Monday, July 05, 2010

Census Worker Finally Arrested For Trespass

A Census worker in Hawaii was arrest for trespass after a homeowner told the census worker to leave and they would not. The homeowner is a county police officer and he called his office to send someone out to Arrest the worker:

It's the latest example of disputes this year between Census workers protected by federal law and residents who don't want to deal with them.

The Census worker, Russell Haas, found trouble on Hawaii's Big Island on March 20 when a resident refused to accept Census forms and told Haas to leave his fenced property.
Then the resident, a county police officer, called his co-workers at the Hawaii County Police Department. Haas was then arrested.
Census workers have met more hostility than they did in the last count. The agency tallied 436 incidents involving assaults or threats through June 29, more than double the 181 incidents in 2000. 
I have to say I am not surprised and I am happy this has happened and it may challenge the federal worker's authority, BUT, I have to say it comes from a favoritism of sorts in that a police officer was the property owner in question and points to special treatment. We've published cases here where some people were not so lucky in their hostile response to census workers and in some cases were shot and killed by local police. My bet is that it will be thrown out as judges are not likely to challenge federal jurisdiction, particularly in Obama's home state and during his administration. Still, if this isn't a case that cries for universal castle doctrine in this country, I don't know what is. No one has the right to come on your property without your permission, and that includes government and police. And if they are asked to leave, they should.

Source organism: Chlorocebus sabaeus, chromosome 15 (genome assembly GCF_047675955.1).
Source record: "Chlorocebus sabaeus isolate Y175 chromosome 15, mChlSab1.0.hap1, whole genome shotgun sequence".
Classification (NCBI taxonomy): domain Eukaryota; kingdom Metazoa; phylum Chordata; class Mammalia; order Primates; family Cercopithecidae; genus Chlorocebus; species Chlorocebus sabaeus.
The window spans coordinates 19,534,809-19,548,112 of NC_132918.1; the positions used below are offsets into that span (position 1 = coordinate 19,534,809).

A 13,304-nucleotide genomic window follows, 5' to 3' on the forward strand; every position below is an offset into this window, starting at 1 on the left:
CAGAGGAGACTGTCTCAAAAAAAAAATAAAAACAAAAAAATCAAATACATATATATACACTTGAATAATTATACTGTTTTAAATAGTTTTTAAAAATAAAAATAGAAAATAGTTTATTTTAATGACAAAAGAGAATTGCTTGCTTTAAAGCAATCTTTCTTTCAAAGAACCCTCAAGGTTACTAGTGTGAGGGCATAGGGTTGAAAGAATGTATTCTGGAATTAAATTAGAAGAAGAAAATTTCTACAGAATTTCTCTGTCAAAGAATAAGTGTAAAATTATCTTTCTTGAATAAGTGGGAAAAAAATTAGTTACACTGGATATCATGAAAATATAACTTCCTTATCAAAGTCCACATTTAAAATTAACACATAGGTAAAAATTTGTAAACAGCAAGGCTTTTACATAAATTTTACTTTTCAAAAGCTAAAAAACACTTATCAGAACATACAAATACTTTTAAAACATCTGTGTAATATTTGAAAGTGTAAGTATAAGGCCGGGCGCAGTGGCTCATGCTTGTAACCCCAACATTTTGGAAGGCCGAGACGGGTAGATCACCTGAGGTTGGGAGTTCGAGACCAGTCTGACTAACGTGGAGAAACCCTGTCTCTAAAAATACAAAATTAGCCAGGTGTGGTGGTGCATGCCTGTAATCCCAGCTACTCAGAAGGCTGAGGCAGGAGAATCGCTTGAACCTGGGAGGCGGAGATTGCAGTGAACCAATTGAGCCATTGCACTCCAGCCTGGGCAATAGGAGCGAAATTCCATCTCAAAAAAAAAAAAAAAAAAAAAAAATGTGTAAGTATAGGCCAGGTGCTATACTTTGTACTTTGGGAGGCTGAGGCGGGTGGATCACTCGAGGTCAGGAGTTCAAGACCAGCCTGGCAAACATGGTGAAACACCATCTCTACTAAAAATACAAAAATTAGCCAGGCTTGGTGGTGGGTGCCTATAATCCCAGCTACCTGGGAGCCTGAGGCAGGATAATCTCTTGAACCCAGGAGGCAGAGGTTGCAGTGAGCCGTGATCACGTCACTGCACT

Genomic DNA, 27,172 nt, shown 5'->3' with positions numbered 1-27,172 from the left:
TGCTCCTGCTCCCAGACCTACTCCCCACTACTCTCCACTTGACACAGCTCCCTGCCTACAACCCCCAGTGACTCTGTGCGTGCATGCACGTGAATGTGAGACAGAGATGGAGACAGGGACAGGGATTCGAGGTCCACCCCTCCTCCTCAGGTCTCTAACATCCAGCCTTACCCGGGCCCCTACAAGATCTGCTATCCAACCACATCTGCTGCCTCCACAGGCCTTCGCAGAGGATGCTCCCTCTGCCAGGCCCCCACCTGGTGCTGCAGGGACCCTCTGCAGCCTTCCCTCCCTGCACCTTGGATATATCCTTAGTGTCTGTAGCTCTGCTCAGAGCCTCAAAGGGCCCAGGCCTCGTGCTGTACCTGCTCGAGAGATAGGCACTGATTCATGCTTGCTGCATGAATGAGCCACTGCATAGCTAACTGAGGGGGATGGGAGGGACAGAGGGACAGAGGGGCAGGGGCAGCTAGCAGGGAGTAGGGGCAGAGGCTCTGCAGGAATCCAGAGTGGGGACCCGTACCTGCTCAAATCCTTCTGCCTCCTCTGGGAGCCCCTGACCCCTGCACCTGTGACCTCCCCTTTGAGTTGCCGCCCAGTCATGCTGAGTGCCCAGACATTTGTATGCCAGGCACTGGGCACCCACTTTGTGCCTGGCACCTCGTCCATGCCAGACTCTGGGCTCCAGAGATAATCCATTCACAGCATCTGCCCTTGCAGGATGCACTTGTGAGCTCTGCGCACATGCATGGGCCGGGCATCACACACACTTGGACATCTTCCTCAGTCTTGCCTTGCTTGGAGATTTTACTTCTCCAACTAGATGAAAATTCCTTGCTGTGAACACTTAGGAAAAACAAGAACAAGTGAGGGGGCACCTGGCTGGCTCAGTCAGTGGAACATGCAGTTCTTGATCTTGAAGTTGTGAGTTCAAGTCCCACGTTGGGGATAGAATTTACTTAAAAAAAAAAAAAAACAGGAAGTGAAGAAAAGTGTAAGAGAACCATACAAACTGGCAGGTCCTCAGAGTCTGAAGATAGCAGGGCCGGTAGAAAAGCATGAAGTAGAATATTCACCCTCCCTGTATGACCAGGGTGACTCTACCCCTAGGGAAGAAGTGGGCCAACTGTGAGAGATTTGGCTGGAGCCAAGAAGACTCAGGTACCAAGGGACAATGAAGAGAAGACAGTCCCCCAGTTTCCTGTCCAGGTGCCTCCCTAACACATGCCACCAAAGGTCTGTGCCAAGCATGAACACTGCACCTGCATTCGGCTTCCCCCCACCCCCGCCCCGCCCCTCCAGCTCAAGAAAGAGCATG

Thank you for reading this blog.


LL said...

I think there is a vast difference between a census worker coming onto your property unbidden and a police officer acting in the scope of his office.

However, I was happy to see a precedent set for the Census Bureau. I think the matter of how it will be adjudicated in the County Courts is up for grabs. It may one day be overturned if it is taken to the courts of appeal in Hawaii, the Hawaii Supreme Court or the US Supreme Court -- but locally, Haas could be convicted.

The Right Guy said...

There is a difference, but if asked to leave, they should. I would ask, what is the definition of the scope of their job? For instance, they could dream up a scenario that gives them reasonable cause, or conversely, and this has been in the courts, policie have no obligation to protect individual citizens, just society as a whole. This happened when a woman was held hostage in her home and the police came to the door. They didn't deduct something was amiss and they left. She was repeatedly raped. She sued and lost due to this. For me from a libertarian perspective, any agent of the government, just as the government itself should be limited. If there is something hokey going on and the police want to investigate, get a warrant if the people are uncooperative, but ultimately, it should be up to the property owner. I am a firm believer in the castle doctrine, and shall issue and even open carry. It's makes for a more polite society.

The Right Guy said...

I will also add that my maternal grandfather and his son were cops. I also dated a cop for 5 years who worked in the 46th precinct in te Bronx. My grandfather was a different kind of cop than we have today. My uncle not so much, and the woman I dated was a pip. Some of the shit cops do definitely falls int he grey area at best and from a privacy 4th amendment perspective, it's not too good, and I am not even into the physical abuse shit yet. I remember she broke her radio on some guys head because of what he said. As a private citizen, I would never get away with that behavior.

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